Bill English is set to become New Zealand's next prime minister after the shock resignation of John Key.
The two other challengers for the role both conceded on Thursday, saying Mr English had secured the majority support he needed from his 58 National Party colleagues in parliament.
The conservative party's caucus meets on Monday and will officially pick Mr Key's successor.
Mr English has been Mr Key's trusted deputy prime minister for the past eight years and has been praised for his handling of the economy in his role as finance minister. But critics say the 54-year-old lacks the charisma needed for the top job.
Mr English has previously led his party, taking them to a big defeat in the 2002 election.
Mr Key had been a popular leader and was widely expected to contest a fourth straight election next year before his surprise resignation on Monday. He said he wanted to leave while he was on top of his game and to spend more time with his wife and two children. During his resignation speech, he endorsed Mr English as the next premier.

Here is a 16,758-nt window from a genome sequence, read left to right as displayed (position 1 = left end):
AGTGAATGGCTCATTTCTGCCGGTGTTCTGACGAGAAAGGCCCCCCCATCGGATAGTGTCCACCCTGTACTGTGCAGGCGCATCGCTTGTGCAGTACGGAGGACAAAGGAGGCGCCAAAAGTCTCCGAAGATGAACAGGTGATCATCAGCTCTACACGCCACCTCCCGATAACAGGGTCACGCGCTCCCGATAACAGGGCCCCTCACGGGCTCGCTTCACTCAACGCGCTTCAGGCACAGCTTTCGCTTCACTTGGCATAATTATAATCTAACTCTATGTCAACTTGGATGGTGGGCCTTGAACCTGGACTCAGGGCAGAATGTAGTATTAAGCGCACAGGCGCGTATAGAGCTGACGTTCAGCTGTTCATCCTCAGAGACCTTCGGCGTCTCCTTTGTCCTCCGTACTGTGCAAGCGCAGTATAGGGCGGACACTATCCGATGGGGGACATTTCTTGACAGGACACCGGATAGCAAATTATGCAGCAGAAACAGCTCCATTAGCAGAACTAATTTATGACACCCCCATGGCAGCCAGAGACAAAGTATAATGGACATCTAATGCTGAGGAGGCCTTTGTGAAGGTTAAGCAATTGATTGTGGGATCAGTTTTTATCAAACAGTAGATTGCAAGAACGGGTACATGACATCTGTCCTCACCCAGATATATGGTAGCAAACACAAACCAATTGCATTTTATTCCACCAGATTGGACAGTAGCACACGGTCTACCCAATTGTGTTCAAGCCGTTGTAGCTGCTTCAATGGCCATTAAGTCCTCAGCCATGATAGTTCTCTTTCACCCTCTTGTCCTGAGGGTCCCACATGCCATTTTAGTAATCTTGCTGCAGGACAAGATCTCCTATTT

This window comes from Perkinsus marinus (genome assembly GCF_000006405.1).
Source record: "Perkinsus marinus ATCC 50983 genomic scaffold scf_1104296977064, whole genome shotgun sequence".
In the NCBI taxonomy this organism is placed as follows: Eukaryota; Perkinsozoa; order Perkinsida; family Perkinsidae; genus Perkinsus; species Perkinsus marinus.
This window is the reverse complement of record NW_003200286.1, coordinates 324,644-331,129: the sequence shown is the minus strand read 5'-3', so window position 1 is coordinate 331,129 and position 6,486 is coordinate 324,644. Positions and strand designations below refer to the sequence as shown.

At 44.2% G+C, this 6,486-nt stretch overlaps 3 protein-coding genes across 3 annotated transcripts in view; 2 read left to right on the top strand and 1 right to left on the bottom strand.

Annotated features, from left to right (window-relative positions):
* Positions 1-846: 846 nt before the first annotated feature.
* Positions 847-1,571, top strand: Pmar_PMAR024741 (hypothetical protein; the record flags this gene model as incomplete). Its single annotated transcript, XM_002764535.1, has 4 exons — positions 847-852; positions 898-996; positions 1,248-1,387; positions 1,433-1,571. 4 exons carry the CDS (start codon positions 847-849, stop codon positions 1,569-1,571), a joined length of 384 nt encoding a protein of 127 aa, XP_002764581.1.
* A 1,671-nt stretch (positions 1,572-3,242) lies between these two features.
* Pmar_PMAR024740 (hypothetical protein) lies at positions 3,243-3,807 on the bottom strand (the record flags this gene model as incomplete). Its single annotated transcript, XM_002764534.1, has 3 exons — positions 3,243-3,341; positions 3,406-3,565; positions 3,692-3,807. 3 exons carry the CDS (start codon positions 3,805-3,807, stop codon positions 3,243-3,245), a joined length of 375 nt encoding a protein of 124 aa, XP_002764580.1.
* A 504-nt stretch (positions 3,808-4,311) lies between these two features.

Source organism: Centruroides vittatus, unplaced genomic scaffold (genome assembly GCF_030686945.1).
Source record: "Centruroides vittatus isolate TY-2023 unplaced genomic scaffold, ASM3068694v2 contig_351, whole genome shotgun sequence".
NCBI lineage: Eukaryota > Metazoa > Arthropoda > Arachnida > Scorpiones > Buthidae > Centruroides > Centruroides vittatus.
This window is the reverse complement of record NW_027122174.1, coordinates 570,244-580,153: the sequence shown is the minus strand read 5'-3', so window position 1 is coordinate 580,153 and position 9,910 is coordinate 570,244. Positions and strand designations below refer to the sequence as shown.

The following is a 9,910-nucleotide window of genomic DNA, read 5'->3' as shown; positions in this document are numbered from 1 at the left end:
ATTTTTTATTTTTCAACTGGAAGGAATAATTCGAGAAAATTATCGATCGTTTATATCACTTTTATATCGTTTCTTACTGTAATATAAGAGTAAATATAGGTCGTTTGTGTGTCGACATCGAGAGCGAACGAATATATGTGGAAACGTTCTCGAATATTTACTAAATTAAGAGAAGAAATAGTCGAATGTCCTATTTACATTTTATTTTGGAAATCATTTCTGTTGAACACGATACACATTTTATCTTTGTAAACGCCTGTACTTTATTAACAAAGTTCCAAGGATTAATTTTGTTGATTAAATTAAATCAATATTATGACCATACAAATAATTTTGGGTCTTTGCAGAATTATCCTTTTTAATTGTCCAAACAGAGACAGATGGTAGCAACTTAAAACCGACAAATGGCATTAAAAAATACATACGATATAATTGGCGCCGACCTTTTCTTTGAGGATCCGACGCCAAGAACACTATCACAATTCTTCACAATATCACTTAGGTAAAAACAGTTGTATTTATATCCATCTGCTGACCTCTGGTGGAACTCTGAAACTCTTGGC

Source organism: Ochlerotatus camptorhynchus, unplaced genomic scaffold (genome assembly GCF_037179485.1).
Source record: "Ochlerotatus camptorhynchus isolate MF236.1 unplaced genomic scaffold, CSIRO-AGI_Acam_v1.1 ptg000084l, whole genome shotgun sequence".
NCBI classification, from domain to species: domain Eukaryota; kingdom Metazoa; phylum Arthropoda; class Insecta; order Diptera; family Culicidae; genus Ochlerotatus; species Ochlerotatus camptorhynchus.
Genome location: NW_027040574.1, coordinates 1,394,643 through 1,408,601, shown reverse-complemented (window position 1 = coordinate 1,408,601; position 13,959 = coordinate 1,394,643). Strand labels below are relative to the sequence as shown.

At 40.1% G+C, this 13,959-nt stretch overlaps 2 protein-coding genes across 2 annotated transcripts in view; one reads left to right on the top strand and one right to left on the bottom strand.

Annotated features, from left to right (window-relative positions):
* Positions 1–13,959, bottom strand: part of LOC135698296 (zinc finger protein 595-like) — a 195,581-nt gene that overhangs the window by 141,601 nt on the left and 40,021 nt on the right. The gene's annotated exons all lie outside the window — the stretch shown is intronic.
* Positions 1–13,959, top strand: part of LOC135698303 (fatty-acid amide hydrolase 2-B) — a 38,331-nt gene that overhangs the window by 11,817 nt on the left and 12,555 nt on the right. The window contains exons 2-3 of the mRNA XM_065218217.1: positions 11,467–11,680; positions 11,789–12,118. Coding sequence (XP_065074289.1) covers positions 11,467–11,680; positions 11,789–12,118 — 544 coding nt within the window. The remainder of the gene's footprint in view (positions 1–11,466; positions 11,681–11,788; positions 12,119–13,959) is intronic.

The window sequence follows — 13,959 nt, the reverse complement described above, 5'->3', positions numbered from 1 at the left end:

As leader, Mr English will get to choose the date of next year's election. Before the leadership change most people had expected it to be held in September, but some legislators are now calling for an earlier vote.
Mr English on Thursday told reporters that events had been happening "pretty fast" over the last few days and he wanted to wait until he was confirmed by the caucus before outlining his plans.
"I won't be talking about being a prime minister until I am one," he said.
The other contenders for the role were health minister Jonathan Coleman and corrections minister Judith Collins. Both said they would back Mr English.
"I'm going to be supporting him 100%," Mr Coleman said. "It is absolutely vital that the party comes together and gets on with the job of winning the next election."
Mr English has been a politician for 26 years, after he was first elected to parliament in 1990. He said he has gained wisdom and experience since leading the party to an election defeat.
"I was 39 years old then, with six children under 13," he said. "So if nothing else, I've got the opportunity to focus much more on the job now."
Under him, New Zealand has been enjoying relatively robust annual GDP growth of more than 3% and the unemployment rate has fallen below 5%. He has also managed to return small surpluses on the government's books over the past couple of years.